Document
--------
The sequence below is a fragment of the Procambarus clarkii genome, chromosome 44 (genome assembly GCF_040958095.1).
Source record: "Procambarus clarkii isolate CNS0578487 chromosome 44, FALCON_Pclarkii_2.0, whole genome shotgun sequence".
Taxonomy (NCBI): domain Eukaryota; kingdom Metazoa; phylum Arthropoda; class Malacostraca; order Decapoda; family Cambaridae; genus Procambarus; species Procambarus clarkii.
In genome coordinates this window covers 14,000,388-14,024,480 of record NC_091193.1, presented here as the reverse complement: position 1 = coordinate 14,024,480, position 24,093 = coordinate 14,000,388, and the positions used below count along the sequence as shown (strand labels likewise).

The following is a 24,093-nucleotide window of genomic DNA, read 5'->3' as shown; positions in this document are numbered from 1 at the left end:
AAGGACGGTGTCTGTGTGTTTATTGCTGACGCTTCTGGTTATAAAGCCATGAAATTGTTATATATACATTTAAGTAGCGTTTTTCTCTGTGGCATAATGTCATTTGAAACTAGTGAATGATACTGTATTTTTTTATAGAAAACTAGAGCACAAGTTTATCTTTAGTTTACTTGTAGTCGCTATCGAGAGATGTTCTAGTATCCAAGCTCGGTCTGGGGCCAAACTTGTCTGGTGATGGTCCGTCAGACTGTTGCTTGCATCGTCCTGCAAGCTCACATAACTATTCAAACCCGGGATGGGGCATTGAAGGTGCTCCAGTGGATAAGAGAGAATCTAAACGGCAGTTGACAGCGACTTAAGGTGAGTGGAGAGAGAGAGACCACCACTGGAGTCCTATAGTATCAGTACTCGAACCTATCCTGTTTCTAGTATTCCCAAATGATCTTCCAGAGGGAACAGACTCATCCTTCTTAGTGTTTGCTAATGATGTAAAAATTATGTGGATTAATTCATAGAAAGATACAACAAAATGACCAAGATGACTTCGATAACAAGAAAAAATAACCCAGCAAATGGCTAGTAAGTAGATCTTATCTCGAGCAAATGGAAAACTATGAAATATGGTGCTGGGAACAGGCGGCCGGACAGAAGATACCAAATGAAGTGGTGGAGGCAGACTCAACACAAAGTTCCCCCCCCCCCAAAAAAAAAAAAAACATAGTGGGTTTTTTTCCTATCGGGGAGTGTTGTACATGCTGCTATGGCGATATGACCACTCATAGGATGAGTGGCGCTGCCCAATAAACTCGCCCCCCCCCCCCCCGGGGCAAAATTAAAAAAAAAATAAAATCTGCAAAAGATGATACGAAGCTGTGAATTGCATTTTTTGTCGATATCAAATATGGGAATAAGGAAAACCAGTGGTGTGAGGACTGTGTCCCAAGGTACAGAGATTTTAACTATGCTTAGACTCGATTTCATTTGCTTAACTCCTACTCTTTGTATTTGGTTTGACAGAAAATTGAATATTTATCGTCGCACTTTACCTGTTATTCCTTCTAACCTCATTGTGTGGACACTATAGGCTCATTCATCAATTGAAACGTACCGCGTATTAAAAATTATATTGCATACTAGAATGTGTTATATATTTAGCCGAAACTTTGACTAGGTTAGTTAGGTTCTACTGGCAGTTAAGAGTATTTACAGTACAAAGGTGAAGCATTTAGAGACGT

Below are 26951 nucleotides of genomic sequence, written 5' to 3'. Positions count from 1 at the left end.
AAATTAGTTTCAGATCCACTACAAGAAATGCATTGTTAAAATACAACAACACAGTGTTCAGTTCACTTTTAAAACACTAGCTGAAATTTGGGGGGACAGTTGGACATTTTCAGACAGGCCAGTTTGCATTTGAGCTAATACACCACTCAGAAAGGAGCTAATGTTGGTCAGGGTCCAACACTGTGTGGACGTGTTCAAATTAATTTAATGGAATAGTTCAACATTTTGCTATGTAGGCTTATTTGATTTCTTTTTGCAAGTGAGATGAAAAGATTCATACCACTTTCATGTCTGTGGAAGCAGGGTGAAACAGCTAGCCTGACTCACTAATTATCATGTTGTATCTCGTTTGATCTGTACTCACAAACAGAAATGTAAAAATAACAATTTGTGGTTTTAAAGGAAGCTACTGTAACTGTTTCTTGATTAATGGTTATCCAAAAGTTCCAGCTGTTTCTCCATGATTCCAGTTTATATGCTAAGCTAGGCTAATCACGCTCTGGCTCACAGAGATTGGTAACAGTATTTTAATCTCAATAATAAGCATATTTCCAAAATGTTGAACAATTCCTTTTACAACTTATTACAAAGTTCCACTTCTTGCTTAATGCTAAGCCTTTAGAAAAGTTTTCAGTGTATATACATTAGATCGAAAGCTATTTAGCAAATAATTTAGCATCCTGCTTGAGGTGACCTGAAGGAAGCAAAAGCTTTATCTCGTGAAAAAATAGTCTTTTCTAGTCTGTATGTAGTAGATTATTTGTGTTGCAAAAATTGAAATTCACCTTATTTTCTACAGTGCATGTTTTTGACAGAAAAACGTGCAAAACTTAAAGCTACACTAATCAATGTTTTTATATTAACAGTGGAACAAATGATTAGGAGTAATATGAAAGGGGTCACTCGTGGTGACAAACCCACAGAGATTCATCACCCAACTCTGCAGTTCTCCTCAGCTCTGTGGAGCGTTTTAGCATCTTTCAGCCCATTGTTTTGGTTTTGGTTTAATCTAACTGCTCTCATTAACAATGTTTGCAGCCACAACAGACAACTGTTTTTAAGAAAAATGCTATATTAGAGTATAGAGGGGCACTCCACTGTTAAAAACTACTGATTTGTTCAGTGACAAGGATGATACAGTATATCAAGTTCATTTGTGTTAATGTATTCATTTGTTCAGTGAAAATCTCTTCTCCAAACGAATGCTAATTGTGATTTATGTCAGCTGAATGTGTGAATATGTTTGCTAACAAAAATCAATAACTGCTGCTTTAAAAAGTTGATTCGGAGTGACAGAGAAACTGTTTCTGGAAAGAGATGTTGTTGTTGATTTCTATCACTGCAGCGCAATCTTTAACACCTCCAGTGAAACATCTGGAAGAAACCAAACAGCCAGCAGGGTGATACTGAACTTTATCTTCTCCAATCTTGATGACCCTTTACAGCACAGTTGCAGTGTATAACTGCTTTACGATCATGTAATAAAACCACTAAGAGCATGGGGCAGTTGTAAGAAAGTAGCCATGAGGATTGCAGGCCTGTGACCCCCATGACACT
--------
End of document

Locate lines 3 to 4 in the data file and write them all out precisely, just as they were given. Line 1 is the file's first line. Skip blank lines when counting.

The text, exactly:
Taxonomy (NCBI): domain Eukaryota; kingdom Metazoa; phylum Arthropoda; class Malacostraca; order Decapoda; family Cambaridae; genus Procambarus; species Procambarus clarkii.
In genome coordinates this window covers 14,000,388-14,024,480 of record NC_091193.1, presented here as the reverse complement: position 1 = coordinate 14,024,480, position 24,093 = coordinate 14,000,388, and the positions used below count along the sequence as shown (strand labels likewise).